Plymouth to Suffolk via Licoln, Hants and West Suffolk
We took Jackie, the widow of Dick’s cousin Ian, to
Next morning, in gentle rain, we left
The following afternoon, we drove to
After breakfast, we drove to
We got back to his home late afternoon so I took advantage of the glorious weather, borrowed his washing machine and managed to hang it out for a couple of hours. The forecast showed steady rain and when we woke next morning, it hadn’t been wrong.
Lunchtime, we met Keith and Jenny who are apparently, knee deep at home, with boxes of documents belonging to elderly relatives, who are no longer capable of dealing with the necessary paperwork of everyday life. They now have two grandchildren, a three year old grand daughter and a one year old grandson whom they visit regularly, when they are not bogged down sorting out the contents of the boxes.
The journey to
We stayed for two nights and while there, pottered around the local shops, reminiscent of Pimlico during our youth, then walked around a local park, punctuated by lots of water features.
After brunch, we left in glorious sunshine, to drive to
Wragby in Lincolshire, crossing the river
It must have been around 15years since we had last seen Mike and Dee. They moved to Wragby, where there is still a post office in the main street and sugar is still made from sugarbeet, ten years ago.
Dick and Mike met when they were both boy scouts; it’s possible that they could even go back as far as the days when they were cubs. Later they played together in a band with several of Dicks friends from the past.
When younger, infinitely patient, they fostered children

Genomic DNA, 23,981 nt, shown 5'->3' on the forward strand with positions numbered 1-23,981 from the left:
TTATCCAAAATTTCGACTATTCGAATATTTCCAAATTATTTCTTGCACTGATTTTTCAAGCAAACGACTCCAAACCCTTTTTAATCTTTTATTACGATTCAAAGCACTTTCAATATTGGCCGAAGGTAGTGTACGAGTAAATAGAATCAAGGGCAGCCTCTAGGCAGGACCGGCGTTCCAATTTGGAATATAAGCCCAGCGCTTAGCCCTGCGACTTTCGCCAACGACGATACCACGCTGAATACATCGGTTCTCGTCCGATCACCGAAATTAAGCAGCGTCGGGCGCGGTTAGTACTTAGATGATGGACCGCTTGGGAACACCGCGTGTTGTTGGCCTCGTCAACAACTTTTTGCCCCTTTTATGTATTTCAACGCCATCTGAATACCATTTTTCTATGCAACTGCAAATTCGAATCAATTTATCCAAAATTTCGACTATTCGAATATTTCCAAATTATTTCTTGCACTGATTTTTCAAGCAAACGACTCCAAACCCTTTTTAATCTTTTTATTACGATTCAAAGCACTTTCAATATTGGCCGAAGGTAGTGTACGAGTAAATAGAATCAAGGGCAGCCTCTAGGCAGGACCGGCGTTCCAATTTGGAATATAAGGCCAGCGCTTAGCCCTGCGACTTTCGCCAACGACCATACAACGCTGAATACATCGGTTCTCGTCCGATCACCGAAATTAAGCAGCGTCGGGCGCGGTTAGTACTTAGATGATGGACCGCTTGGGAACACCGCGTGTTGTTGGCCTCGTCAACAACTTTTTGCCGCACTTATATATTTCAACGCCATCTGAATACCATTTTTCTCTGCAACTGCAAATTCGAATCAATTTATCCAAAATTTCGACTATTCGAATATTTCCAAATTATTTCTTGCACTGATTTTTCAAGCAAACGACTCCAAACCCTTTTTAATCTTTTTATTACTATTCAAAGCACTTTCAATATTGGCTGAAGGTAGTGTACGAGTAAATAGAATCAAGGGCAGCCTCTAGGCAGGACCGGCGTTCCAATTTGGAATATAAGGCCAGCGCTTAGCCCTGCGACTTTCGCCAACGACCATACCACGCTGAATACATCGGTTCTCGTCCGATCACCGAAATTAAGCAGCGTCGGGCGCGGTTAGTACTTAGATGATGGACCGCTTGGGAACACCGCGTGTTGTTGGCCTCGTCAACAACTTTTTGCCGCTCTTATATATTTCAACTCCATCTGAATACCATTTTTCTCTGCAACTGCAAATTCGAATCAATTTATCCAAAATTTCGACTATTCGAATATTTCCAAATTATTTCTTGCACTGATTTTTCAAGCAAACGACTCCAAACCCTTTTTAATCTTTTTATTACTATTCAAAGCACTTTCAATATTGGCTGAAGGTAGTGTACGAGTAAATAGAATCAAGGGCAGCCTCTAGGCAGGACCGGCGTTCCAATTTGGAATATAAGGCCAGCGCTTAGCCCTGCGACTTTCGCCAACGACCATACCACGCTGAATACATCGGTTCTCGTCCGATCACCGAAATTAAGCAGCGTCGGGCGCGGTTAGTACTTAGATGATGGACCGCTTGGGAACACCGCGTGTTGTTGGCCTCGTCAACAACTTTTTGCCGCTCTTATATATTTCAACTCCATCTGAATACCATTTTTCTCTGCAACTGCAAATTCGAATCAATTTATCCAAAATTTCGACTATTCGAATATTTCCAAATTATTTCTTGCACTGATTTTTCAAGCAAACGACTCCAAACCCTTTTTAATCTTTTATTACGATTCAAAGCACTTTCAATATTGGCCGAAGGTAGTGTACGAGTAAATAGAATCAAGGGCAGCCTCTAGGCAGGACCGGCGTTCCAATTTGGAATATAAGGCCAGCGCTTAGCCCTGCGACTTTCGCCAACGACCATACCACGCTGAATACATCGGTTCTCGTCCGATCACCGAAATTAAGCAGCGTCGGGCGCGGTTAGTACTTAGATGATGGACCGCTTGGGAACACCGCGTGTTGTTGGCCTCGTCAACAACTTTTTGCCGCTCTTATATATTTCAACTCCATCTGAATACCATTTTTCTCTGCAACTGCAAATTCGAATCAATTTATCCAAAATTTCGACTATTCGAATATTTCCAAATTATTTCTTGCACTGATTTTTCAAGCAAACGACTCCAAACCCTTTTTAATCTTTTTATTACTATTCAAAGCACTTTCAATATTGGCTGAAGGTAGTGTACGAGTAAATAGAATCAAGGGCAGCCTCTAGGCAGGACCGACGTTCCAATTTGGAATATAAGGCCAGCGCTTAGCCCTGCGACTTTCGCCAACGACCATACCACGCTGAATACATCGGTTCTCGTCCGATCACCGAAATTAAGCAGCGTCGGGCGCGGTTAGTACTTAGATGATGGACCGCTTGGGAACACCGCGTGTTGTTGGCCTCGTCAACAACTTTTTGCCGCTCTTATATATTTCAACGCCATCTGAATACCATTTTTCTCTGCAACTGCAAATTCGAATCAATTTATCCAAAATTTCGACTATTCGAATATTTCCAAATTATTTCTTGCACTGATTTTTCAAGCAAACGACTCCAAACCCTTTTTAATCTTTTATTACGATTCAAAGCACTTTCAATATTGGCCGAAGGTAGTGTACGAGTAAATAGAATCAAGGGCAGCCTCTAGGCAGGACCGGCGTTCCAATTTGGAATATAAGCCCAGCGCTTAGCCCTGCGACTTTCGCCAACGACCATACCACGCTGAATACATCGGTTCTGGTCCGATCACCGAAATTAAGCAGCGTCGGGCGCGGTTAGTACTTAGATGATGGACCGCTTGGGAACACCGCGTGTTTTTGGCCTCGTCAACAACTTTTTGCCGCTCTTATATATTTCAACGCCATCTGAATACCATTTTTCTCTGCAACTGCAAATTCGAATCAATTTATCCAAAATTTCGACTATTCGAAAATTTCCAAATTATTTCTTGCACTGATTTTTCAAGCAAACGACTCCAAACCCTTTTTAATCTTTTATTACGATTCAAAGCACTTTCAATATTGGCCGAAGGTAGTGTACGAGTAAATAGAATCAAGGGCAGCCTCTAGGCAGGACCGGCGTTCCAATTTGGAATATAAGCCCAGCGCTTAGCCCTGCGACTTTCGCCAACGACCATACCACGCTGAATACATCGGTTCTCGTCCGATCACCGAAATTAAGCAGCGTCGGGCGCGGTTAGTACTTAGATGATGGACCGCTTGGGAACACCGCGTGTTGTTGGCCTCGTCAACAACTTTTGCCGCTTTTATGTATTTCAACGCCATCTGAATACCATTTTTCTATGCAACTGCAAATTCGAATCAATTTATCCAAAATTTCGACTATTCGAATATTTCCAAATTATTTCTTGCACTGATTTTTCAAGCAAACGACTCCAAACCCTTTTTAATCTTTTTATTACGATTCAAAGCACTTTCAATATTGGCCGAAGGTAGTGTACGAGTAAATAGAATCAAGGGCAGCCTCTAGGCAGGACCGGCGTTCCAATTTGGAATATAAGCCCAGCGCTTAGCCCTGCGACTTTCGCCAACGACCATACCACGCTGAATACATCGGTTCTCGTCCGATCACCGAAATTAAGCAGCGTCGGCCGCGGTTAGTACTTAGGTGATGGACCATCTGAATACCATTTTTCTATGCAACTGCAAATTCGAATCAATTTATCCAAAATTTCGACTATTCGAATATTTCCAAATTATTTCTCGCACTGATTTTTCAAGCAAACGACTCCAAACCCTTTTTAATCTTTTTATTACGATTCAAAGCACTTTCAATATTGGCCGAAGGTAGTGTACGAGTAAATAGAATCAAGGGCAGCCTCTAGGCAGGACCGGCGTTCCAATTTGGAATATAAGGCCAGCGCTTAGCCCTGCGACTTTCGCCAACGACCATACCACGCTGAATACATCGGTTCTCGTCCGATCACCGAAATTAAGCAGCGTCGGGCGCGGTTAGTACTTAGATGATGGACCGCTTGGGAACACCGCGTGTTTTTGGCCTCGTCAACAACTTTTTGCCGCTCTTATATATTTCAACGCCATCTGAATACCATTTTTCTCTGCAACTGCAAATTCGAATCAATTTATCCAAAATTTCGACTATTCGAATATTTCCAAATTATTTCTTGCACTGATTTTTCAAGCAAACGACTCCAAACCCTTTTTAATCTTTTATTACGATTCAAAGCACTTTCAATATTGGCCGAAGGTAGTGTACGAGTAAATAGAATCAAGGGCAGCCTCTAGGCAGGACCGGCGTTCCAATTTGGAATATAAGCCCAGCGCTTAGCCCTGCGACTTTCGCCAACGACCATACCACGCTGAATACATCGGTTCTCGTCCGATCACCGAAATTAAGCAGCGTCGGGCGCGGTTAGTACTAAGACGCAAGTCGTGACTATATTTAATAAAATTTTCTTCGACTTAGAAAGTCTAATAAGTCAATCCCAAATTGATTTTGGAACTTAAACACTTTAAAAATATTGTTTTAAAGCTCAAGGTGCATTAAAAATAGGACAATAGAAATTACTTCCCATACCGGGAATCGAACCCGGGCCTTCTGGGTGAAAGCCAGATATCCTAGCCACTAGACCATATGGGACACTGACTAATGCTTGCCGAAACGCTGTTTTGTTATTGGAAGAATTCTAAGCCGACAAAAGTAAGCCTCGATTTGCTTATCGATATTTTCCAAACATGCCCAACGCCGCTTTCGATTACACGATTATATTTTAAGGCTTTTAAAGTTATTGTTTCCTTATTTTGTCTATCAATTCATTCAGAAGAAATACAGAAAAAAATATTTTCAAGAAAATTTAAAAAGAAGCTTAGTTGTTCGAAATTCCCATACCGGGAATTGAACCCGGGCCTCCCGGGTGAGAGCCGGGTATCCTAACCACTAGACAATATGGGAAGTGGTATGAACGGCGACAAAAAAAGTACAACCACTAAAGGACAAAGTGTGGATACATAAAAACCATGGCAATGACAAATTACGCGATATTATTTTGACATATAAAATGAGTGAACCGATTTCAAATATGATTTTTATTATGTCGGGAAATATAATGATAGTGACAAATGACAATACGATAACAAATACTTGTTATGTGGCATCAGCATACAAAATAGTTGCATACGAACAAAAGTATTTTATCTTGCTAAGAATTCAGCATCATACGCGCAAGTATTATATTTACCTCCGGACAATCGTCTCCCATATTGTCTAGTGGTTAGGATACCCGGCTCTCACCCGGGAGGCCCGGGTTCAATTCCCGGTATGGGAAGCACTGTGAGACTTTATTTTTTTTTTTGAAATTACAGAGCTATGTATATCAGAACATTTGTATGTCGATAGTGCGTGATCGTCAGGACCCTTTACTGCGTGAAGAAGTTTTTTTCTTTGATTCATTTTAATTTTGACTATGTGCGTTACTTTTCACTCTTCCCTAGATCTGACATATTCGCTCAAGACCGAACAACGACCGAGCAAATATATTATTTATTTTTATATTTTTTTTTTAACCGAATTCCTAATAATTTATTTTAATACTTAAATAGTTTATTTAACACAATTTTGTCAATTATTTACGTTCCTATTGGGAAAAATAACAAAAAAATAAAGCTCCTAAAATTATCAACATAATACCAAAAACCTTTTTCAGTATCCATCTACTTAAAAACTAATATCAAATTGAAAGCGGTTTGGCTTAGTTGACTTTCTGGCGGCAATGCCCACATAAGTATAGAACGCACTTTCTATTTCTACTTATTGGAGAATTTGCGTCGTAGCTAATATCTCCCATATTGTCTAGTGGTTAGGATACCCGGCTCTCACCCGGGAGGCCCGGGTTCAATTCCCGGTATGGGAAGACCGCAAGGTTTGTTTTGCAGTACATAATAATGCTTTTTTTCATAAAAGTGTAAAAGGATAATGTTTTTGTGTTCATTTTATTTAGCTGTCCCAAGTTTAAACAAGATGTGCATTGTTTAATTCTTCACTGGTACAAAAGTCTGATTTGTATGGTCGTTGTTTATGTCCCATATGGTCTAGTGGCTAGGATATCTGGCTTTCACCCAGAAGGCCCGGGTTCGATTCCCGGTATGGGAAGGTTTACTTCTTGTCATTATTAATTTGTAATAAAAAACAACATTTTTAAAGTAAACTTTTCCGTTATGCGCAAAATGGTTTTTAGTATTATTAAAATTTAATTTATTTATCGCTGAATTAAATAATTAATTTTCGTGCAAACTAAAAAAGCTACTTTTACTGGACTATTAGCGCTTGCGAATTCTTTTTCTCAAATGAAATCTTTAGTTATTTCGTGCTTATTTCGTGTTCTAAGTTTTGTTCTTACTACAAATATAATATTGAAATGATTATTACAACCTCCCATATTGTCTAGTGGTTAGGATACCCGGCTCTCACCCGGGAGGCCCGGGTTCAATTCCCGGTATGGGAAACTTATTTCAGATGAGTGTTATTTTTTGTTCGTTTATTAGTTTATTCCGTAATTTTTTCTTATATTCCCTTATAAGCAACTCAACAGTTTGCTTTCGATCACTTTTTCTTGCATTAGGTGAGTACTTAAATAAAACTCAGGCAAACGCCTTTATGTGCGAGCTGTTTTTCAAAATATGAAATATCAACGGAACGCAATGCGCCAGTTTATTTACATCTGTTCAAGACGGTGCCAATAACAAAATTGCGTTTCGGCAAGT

with special needs:
We had thought that the trip to Saxmundon would take a little over 2 hours so were astounded when the tom-tom estimated a journey time of almost four hours. Setting off, we crossed a lifting bridge across the river Nene and continued onwards through the countryside, without a motorway to be seen.
Dick’s cousin Barbara and her husband Bobby, have a weekend/ holiday home in Saxmundon and they had kindly stayed a few days longer so that we might visit them there.
Bobby drove us to Aldeburgh and we walked along beside the sea; admiring the improvements made by the new owners, to the house where Bobby’s mother had lived until her demise, about a year ago.
The Maltings at Snape had been renovated and there are still attractive apartments available for purchase. The concert hall was being utilized daily and the galleries, restaurant and café were all busy.
We spoke to a man, whose small yacht was tied up against
the dock, on the muddy, river Alde. He had sailed across from
From the walls of Framlingham castle, it was impossible
not to admire the view of the college. It was from here that Mary Tudor made her
first proclamation as queen of